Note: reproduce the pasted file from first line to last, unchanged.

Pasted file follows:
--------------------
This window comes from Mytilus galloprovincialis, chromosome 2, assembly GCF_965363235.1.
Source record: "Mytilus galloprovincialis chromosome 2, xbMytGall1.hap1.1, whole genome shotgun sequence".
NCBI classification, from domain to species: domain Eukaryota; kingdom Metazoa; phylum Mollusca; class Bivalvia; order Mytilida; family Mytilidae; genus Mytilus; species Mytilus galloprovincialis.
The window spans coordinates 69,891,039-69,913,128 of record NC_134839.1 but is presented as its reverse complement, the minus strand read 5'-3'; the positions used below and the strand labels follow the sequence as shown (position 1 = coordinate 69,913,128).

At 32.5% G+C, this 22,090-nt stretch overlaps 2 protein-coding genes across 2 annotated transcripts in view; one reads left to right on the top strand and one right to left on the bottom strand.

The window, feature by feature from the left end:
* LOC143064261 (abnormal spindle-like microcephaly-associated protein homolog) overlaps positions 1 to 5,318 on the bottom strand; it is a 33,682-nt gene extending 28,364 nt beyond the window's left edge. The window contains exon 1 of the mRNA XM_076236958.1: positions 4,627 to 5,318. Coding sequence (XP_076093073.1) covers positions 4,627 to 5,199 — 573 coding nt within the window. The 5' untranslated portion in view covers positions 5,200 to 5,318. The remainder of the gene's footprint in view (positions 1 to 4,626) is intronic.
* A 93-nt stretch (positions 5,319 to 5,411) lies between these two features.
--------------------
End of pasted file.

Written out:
This window comes from Mytilus galloprovincialis, chromosome 2, assembly GCF_965363235.1.
Source record: "Mytilus galloprovincialis chromosome 2, xbMytGall1.hap1.1, whole genome shotgun sequence".
NCBI classification, from domain to species: domain Eukaryota; kingdom Metazoa; phylum Mollusca; class Bivalvia; order Mytilida; family Mytilidae; genus Mytilus; species Mytilus galloprovincialis.
The window spans coordinates 69,891,039-69,913,128 of record NC_134839.1 but is presented as its reverse complement, the minus strand read 5'-3'; the positions used below and the strand labels follow the sequence as shown (position 1 = coordinate 69,913,128).

At 32.5% G+C, this 22,090-nt stretch overlaps 2 protein-coding genes across 2 annotated transcripts in view; one reads left to right on the top strand and one right to left on the bottom strand.

The window, feature by feature from the left end:
* LOC143064261 (abnormal spindle-like microcephaly-associated protein homolog) overlaps positions 1 to 5,318 on the bottom strand; it is a 33,682-nt gene extending 28,364 nt beyond the window's left edge. The window contains exon 1 of the mRNA XM_076236958.1: positions 4,627 to 5,318. Coding sequence (XP_076093073.1) covers positions 4,627 to 5,199 — 573 coding nt within the window. The 5' untranslated portion in view covers positions 5,200 to 5,318. The remainder of the gene's footprint in view (positions 1 to 4,626) is intronic.
* A 93-nt stretch (positions 5,319 to 5,411) lies between these two features.